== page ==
BHP share price on watch after first-half earnings miss

BHP has released a set of results that appear to have fallen short of expectations…

| More on:
A man wearing a shirt, tie and hard hat sits in an office and marks dates in his diary.

Image source: Getty Images

You’re reading a free article with opinions that may differ from The Motley Fool’s Premium Investing Services. Become a Motley Fool member today to get instant access to our top analyst recommendations, in-depth research, investing resources, and more. Learn More

Key points

  • BHP has released its half-year results
  • The mining giant had a very profitable half
  • However, the miner appears to have fallen short of expectations

The BHP Group Ltd (ASX: BHP) share price will be on watch on Tuesday.

This follows the release of the mining giant's half-year results this morning.

BHP share price on watch amid earnings miss

  • Revenue down 16% to US$25,713 million
  • Underlying EBITDA down 28% to US$13,230 million
  • Profit after tax down 32% to US$6,457 million
  • Interim dividend down 40% to 90 US cents

What happened during the first half?

For the six months ended 31 December, BHP reported a 16% decline in revenue to US$25,713 million. This reflects lower average realised prices for iron ore, copper, and hard coking coal, partially offset by higher prices for weak coking coal, thermal coal, and nickel.

In respect to earnings, BHP posted a 28% decline in underlying EBITDA to US$13,230 million. The main drag on the miner's earnings was the aforementioned copper and iron ore price weakness.

This led to the company's iron ore underlying EBITDA falling 31.4% to US$7,641 million. It was a similar story for BHP's next largest segment, copper, which posted a 34.1% decline in underlying EBITDA to US$2,814 million.

In light of its softer earnings, the BHP board determined to pay an interim dividend of 90 US cents per share. This equates to a total return of US$4.6 billion and is the equivalent to a 69% payout ratio.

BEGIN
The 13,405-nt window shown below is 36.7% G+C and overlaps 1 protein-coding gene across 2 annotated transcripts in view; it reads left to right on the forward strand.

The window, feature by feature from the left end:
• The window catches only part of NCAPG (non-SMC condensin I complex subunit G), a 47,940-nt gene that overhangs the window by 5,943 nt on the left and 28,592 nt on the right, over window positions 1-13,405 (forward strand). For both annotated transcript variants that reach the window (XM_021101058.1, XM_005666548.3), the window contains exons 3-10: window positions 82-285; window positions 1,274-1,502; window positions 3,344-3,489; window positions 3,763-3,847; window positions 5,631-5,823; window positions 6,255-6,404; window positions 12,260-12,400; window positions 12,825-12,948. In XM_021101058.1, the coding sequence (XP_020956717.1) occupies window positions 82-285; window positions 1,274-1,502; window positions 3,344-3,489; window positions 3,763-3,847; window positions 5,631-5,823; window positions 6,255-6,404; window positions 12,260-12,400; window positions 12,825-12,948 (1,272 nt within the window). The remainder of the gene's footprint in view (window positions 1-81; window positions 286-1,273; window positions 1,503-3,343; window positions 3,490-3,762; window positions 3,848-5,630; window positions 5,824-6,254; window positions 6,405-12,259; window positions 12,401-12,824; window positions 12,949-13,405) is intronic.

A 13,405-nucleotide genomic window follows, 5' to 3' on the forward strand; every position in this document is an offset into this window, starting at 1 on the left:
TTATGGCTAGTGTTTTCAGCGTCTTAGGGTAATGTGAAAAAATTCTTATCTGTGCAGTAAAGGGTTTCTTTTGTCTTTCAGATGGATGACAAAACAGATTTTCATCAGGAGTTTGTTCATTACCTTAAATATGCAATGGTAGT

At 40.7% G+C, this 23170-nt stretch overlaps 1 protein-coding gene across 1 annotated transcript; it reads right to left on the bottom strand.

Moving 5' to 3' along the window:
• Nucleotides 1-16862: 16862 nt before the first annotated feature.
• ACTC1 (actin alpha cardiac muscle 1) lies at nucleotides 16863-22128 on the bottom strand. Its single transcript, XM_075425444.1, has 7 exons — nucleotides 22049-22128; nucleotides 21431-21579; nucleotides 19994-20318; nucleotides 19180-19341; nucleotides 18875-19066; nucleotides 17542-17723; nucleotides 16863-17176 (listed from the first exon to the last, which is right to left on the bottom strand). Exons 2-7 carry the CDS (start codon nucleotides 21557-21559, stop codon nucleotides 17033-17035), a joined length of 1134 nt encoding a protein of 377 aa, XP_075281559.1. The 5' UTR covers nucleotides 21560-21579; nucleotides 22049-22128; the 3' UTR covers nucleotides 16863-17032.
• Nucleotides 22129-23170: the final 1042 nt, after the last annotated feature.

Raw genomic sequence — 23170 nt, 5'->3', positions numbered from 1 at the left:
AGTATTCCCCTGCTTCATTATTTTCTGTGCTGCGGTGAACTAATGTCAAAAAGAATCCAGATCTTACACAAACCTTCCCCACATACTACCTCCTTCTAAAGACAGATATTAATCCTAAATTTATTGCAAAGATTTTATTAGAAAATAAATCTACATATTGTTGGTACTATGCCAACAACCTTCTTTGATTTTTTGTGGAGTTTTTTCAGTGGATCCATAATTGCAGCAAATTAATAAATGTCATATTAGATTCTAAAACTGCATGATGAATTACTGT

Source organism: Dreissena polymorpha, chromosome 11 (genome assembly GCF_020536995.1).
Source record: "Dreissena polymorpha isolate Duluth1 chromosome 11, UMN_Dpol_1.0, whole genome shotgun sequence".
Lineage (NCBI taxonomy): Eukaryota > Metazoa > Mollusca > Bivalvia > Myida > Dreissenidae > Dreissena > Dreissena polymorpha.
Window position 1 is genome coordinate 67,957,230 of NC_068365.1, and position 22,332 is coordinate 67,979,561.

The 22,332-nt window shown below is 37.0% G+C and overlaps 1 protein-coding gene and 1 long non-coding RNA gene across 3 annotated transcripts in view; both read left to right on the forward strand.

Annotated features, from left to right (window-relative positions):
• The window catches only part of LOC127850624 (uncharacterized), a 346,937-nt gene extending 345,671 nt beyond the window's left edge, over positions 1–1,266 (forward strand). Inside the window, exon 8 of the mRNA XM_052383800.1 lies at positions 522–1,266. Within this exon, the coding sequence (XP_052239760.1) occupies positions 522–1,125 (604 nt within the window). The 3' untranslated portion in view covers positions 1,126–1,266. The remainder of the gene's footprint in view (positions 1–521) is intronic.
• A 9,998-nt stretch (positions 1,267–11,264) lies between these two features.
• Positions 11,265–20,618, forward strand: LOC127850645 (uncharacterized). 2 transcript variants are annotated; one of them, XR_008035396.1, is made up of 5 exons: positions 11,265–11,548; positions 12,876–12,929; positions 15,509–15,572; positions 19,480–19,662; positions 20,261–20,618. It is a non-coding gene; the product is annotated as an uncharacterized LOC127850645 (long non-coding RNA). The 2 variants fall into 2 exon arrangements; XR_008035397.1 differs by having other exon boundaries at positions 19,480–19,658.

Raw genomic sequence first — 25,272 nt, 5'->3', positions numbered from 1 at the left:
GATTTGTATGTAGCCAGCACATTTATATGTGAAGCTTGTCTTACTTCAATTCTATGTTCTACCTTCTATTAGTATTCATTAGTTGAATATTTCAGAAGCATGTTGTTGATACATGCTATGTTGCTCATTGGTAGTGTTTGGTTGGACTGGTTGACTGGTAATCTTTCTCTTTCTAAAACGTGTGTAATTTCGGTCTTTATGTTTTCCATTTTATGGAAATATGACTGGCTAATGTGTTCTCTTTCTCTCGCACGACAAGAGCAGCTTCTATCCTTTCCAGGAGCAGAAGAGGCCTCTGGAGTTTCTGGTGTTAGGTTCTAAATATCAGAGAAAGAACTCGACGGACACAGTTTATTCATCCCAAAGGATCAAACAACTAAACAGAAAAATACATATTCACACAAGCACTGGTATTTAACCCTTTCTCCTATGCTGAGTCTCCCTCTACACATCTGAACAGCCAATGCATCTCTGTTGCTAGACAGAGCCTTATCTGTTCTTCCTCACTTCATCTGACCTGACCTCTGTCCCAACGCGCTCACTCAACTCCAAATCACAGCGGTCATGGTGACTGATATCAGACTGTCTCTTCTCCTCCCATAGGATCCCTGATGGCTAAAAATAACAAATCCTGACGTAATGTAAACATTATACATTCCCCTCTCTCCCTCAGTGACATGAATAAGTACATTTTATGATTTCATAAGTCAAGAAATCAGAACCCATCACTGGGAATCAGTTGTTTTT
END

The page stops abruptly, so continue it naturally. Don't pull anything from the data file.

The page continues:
How does this compare to expectations?

According to a note out of Goldman Sachs, its analysts were expecting "underlying EBITDA US$13.7bn vs. cons US$14.3bn."

So with the Big Australian reporting an underlying EBITDA of US$13,230 million, it has missed on both estimates.

And while BHP has beaten Goldman's dividend estimate of 88 US cents per share, it has fallen short of the consensus estimate of 98 US cents per share.

This could be bad news for the BHP share price this morning.

Management commentary

BHP's CEO, Mike Henry, was pleased with the half. He commented:

BHP has today announced a strong first half dividend of 90 US cents per share, on the back of solid operating performance. During the half, we delivered well on the production front, with Western Australia Iron Ore posting another record half. BHP remains the lowest cost major iron ore producer globally. We continued to make strong progress on executing our strategy, including the development of growth options.

Significant wet weather in our coal assets impacted production and unit costs, as did challenges in securing sufficient labour. Inventory movements during the half contributed to costs, including the planned draw-down at Olympic Dam after inventory built up during the smelter refurbishment last year. We expect these factors to abate in the second half and for unit costs to fall, in line with revised guidance.